Skip to content Skip to navigation menu

 

SHOP DOG      SHOP CAT

 

Last year, veterinary health company Ceva launched Pet Anxiety Awareness Month as an opportunity to educate pet owners on the causes of animal stress. So, in a bid to support their mission, here are some tips to help you restore an anxious pet back to their old, happy self.

Causes of stress in cats and dogs

Looking at our pets, it’d be hard to imagine they’d suffer from any stress. Their lives seem so easy! But certain situations can often make our furry friends uncomfortable, especially when they involve a change in their routine: moving home, introducing a new pet or baby, travelling in a car or the presence of guests. Dogs in particular struggle with having to spend long periods of time alone while multi-cat households can be a big stresser for our felines.

Some signs your pet may be stressed or suffering from anxiety:

  • Digestive issues (diarrhoea, constipation)
  • Decreased appetite
  • Increased need to sleep
  • Isolation
  • Aggressive behaviour
  • Excessive barking (dogs)
  • Excessive grooming (cats) or lip-licking (dogs)
  • Urinating outside their litter tray (cats)
  • Walking with their tail between their legs (dogs)

Tips to soothe a stressed-out pet

  1. Identify the root cause of stress: Look around you – has anything changed recently? Your neighbour’s new cat or the construction works next door could be what is making your pet anxious. Finding the trigger will help you address the problem.

  2. Stick to a routine: Like us, pets are creatures of habit and find great comfort in their daily routines. Establishing regular times for meals and walks will help provide stability in their lives.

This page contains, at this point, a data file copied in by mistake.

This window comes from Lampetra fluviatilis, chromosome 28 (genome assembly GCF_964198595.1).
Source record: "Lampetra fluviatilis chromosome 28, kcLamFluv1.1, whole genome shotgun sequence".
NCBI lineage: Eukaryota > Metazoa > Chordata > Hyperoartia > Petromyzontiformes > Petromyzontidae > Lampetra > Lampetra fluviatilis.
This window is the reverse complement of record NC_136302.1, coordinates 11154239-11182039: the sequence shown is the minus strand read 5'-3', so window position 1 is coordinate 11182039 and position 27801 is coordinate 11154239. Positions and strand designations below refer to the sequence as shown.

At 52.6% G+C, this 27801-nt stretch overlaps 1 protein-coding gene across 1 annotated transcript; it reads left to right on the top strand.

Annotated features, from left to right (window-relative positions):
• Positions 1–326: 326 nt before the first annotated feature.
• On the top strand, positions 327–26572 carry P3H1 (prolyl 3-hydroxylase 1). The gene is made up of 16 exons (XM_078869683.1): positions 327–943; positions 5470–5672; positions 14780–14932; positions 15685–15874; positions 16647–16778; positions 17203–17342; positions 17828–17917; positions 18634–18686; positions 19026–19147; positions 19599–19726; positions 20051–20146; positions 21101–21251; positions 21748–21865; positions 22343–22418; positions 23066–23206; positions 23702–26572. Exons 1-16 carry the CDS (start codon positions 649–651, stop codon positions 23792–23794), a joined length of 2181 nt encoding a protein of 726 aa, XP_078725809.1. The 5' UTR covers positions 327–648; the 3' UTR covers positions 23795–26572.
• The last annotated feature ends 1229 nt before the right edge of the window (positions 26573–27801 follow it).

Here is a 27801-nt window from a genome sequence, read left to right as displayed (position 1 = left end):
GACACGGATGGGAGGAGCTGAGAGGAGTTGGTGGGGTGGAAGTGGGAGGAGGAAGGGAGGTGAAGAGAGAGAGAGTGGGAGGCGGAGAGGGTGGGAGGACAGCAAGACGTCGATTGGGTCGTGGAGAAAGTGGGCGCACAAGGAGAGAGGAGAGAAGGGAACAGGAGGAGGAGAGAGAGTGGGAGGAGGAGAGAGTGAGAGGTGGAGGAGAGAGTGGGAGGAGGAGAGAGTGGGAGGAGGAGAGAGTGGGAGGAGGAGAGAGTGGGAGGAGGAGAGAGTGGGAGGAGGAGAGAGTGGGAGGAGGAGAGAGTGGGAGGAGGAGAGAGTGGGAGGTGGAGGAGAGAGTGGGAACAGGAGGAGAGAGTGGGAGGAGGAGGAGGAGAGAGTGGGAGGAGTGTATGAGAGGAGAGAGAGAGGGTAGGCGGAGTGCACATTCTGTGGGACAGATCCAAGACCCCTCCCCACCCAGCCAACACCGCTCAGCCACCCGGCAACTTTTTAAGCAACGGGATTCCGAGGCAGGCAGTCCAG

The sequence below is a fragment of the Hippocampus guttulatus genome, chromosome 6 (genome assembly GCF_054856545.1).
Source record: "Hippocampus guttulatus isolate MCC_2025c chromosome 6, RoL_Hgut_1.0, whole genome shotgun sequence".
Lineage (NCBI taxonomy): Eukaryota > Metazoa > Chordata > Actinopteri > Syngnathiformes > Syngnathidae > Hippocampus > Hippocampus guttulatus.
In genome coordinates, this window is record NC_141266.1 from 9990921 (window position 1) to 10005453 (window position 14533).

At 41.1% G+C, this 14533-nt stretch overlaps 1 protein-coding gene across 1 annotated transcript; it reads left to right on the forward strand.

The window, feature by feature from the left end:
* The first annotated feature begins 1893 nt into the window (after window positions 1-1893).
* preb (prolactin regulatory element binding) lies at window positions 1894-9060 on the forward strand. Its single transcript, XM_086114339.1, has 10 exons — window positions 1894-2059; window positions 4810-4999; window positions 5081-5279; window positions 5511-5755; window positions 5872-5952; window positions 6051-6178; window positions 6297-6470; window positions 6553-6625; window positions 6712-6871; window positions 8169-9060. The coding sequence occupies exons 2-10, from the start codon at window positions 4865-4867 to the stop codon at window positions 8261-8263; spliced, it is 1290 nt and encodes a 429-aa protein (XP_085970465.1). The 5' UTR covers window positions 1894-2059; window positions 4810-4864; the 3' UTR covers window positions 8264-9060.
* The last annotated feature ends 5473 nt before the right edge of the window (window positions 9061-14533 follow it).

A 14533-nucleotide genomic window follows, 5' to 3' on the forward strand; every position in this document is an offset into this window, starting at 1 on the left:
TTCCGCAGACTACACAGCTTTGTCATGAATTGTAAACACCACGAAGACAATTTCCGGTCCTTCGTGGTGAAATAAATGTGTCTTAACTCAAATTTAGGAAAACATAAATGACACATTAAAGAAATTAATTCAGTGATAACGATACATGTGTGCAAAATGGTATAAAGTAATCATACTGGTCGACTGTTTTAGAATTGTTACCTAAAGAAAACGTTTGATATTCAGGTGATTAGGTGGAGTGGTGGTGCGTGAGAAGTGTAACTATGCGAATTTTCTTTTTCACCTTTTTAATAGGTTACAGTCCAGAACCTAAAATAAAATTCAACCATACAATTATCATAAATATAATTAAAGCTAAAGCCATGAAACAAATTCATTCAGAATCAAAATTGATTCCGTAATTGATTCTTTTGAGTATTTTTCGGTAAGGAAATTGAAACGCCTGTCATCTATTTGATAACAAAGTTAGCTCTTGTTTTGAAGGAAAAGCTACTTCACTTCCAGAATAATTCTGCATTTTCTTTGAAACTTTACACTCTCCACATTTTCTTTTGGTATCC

3. Promote a calm environment: In a recent study published in ScienceDirect, researchers found that dogs can read angry human faces, which suggests our feelings and behaviour can have an effect on our pets. And although few of us can claim to be Zen all the time, it’s good to keep this in mind. On the other hand, pheromone-based products can help us prepare for events that we know will unsettle our pets, like parties, vet visits or fireworks. Pheromone support is available as home diffusers, sprays or collars, and these products work by releasing a synthetic pheromone which helps our pets feel calmer. If your pet suffers with anxiety, we would recommend you give Feliway or Adaptil a try (for cats and dogs respectively). In addition, a calming supplement such as Zylkène can also be given for added support. Please be mindful that, for some pets, products alone may not ease them completely. Combine them with the tips in this article to make challenging situations more bearable.

  4. Provide a place to retreat: Having access to a quiet room, a hiding spot under a bed or their favourite cosy corner can give pets a sense of security. This could be any area in the home where your pet can be alone and undisturbed. Many pet owners use a pet crate as a secure place for their dog.

  5. Ensure your pets get regular exercise: Activities like walking or playing are great stress relievers. When we exercise, our bodies release endorphins: feel-good chemicals that reduce our perception of pain.

  6. Seek professional help: If your pet isn’t improving with these tips, an animal behaviourist could help you find out what’s wrong as well as teach you mechanisms to help your pet relax. The Animal Behaviour and Training Council site (ABTC) gives recommendations for accredited professionals across the UK.

 

SHOP DOG      SHOP CAT